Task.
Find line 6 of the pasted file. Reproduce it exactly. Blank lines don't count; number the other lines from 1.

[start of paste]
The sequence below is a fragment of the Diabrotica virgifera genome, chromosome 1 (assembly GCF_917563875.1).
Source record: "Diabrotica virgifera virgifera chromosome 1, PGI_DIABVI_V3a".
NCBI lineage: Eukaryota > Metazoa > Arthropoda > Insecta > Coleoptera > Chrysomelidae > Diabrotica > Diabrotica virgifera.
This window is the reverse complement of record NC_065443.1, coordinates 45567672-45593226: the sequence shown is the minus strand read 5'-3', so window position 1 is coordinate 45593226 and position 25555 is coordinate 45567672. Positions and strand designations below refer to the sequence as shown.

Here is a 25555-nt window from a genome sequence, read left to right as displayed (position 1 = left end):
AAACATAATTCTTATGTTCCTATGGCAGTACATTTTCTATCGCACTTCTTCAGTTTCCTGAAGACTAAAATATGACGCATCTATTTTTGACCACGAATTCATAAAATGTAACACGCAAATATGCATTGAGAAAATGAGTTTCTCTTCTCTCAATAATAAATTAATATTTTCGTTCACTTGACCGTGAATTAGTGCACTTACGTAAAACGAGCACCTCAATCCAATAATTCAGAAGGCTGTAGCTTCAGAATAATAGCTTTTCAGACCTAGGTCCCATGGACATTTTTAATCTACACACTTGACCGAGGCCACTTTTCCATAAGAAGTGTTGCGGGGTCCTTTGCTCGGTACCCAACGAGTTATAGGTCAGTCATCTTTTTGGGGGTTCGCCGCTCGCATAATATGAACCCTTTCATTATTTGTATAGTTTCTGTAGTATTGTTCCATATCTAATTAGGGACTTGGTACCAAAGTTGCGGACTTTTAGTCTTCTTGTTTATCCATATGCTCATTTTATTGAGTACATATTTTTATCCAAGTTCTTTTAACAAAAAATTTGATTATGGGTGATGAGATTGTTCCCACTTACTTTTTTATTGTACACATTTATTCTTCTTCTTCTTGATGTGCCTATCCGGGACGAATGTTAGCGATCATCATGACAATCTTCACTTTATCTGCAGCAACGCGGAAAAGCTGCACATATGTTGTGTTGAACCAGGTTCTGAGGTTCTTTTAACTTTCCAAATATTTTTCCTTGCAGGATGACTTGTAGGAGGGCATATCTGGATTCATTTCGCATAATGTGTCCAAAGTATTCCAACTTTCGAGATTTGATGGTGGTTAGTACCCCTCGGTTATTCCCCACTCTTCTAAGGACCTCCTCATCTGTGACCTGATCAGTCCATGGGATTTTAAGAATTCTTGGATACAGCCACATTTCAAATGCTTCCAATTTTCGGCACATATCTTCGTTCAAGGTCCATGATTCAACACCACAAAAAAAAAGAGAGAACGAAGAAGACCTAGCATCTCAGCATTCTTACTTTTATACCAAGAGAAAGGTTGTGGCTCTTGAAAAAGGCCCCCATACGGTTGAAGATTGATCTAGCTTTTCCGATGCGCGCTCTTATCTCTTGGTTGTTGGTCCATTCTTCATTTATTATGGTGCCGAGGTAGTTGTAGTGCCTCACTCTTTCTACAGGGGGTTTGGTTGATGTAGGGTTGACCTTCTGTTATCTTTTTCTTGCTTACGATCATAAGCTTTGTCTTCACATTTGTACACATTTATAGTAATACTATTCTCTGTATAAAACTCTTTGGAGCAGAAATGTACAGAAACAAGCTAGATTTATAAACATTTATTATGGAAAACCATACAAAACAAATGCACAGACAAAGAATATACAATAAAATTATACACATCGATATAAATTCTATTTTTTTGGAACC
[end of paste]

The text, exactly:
AAACATAATTCTTATGTTCCTATGGCAGTACATTTTCTATCGCACTTCTTCAGTTTCCTGAAGACTAAAATATGACGCATCTATTTTTGACCACGAATTCATAAAATGTAACACGCAAATATGCATTGAGAAAATGAGTTTCTCTTCTCTCAATAATAAATTAATATTTTCGTTCACTTGACCGTGAATTAGTGCACTTACGTAAAACGAGCACCTCAATCCAATAATTCAGAAGGCTGTAGCTTCAGAATAATAGCTTTTCAGACCTAGGTCCCATGGACATTTTTAATCTACACACTTGACCGAGGCCACTTTTCCATAAGAAGTGTTGCGGGGTCCTTTGCTCGGTACCCAACGAGTTATAGGTCAGTCATCTTTTTGGGGGTTCGCCGCTCGCATAATATGAACCCTTTCATTATTTGTATAGTTTCTGTAGTATTGTTCCATATCTAATTAGGGACTTGGTACCAAAGTTGCGGACTTTTAGTCTTCTTGTTTATCCATATGCTCATTTTATTGAGTACATATTTTTATCCAAGTTCTTTTAACAAAAAATTTGATTATGGGTGATGAGATTGTTCCCACTTACTTTTTTATTGTACACATTTATTCTTCTTCTTCTTGATGTGCCTATCCGGGACGAATGTTAGCGATCATCATGACAATCTTCACTTTATCTGCAGCAACGCGGAAAAGCTGCACATATGTTGTGTTGAACCAGGTTCTGAGGTTCTTTTAACTTTCCAAATATTTTTCCTTGCAGGATGACTTGTAGGAGGGCATATCTGGATTCATTTCGCATAATGTGTCCAAAGTATTCCAACTTTCGAGATTTGATGGTGGTTAGTACCCCTCGGTTATTCCCCACTCTTCTAAGGACCTCCTCATCTGTGACCTGATCAGTCCATGGGATTTTAAGAATTCTTGGATACAGCCACATTTCAAATGCTTCCAATTTTCGGCACATATCTTCGTTCAAGGTCCATGATTCAACACCACAAAAAAAAAGAGAGAACGAAGAAGACCTAGCATCTCAGCATTCTTACTTTTATACCAAGAGAAAGGTTGTGGCTCTTGAAAAAGGCCCCCATACGGTTGAAGATTGATCTAGCTTTTCCGATGCGCGCTCTTATCTCTTGGTTGTTGGTCCATTCTTCATTTATTATGGTGCCGAGGTAGTTGTAGTGCCTCACTCTTTCTACAGGGGGTTTGGTTGATGTAGGGTTGACCTTCTGTTATCTTTTTCTTGCTTACGATCATAAGCTTTGTCTTCACATTTGTACACATTTATAGTAATACTATTCTCTGTATAAAACTCTTTGGAGCAGAAATGTACAGAAACAAGCTAGATTTATAAACATTTATTATGGAAAACCATACAAAACAAATGCACAGACAAAGAATATACAATAAAATTATACACATCGATATAAATTCTATTTTTTTGGAACC